Dan Harris, ABC News anchor and author of '10% Happier,' joins Yahoo Finance’s The First Trade with Alexis Christoforous and Brian Sozzi to discuss different tactics to deal with rising anxiety during these uncertain times, how he found mediation as a healthy way to cope, and much more.
BRIAN SOZZI: Our next guest is no stranger to dealing with and overcoming pressure cooker situations. ABC News anchor and founder of 10% Happier, Dan Harris, has reported from war zones and on some of the biggest stories of our time. He joins us now to share some ways to stay mentally sane and healthy during the ongoing pandemic.
Dan, good to see you. Share your tips. Because I'm sure a lot of us-- a lot of folks out there can use them right now.
DAN HARRIS: First thing to say if you're feeling stressed or anxious at a time of pandemic, massive wildfires, political tumult, economic ups and downs, that just means you're paying attention. So I don't want to stigmatize or delegitimize stress or anxiety. It is a natural response of the human organism to difficult circumstances.
The answers, unfortunately, are a little annoying in that they are blatantly obvious. So they include getting enough exercise, getting enough sleep, eating well. Getting exposed to nature is a huge thing. Social connection, the quality of your relationships is probably the biggest thing.
And then the sixth thing I'll add, which is often overlooked because it has its own set of stigmas, is meditation. And I have been a news anchor most of my life, but I discovered meditation 11, 12 years ago. It changed my life and now I have basically shifted much of my attention in my career to evangelizing on behalf of this practice, which a lot of people like me kind of skeptically and reflexively reject.
ALEXIS CHRISTOFOROUS: Now Dan, I think I'm one of those skeptics that you talk about in your book. You know, I've always thought that I couldn't calm my mind enough, you know, to meditate with this sort of deadline driven, go-go industry that we're in, sort of wouldn't be for me. So make the argument for how a novice like myself could get started with meditation.
DAN HARRIS: I mean, there's so many arguments to make. But let me just start with the idea that somehow if you have a calmer, less activated mind that you will be less effective at what you do.
A couple ways to attack this. One is to just point out the phenomenally successful people who do meditate, from the sports world, like Novak Djokovic-- or, although I guess he had an issue recently-- but Chicago Cubs-- by the way, Michael Jordan, Kobe Bryant-- from the business world, CEOs of massive tech companies, to the journalism world, I do it, George Stephanopoulos, Robin Roberts.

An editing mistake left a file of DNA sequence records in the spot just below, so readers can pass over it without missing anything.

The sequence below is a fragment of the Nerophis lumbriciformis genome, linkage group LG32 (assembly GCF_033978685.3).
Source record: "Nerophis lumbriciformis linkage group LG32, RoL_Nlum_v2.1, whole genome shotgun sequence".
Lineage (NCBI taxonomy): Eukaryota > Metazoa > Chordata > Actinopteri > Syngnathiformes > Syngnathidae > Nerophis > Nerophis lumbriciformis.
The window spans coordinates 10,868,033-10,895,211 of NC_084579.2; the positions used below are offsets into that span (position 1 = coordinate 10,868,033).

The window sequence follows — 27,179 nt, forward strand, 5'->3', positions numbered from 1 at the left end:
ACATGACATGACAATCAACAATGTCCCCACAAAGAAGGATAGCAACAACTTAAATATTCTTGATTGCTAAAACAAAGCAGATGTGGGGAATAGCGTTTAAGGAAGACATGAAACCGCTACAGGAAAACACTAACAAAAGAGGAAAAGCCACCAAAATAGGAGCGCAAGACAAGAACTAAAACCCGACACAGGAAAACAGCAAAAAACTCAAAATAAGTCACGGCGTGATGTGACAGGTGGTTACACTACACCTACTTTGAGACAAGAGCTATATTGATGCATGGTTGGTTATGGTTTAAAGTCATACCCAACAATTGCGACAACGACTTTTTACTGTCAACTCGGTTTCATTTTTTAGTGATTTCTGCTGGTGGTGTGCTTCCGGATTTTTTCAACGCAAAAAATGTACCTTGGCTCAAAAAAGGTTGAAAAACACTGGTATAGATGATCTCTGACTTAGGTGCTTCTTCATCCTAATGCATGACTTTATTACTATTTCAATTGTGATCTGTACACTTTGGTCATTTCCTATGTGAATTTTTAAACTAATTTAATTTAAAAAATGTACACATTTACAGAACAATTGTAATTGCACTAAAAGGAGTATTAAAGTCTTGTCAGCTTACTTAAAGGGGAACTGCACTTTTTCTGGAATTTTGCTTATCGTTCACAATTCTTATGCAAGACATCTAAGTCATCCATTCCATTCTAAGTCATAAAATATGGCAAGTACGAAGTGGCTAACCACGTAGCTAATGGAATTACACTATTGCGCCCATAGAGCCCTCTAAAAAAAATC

You can pick high achieving folks and look at how they're using meditation not to numb themselves out. It's not some sort of Calgon, take me away thing. It reduces your emotional reactivity and boosts your focus.
Not for nothing, it also has a whole panoply of health benefits that the research over the last 15, 20 years seem to strongly suggest, such as lowered blood pressure, boosted immune system, and literally rewiring key parts of the brain associated with stress, compassion, and self-awareness.
Just to very quickly add to your, an implied challenge in your question, which is how do I find time for this? I have two little mantras. One is-- or two little slogans. One is one minute counts. And on my meditation app, the 10% Happier meditation app, we have lots of one, two, three minute meditations.
And the second is daily-ish. I would love to see people meditating 5 to 10 minutes every day. But habit formation is really hard. If you set the bar low by saying one minute counts and I'll do it most days or daily-ish, that, science suggests, can get you over the hump.
BRIAN SOZZI: Dan, in the 30 seconds we have left, a lot of this stems from, you were on air and you had a panic attack live on television. As you have reflected on that, did you see any-- were there any one or two signs leading up to that event that said, you know what, maybe I need to take a step back and meditate or just take a vacation?
DAN HARRIS: Yeah. Look, I was running full throttle. I also was depressed after spending a lot of time in war zones. I had some unhealthy activities in my personal life. And when I had that panic attack, I really had to kind of pull the emergency brake. I got therapy. I started meditation. And that's really what's put me on this journey, which is hopefully helping other people as well.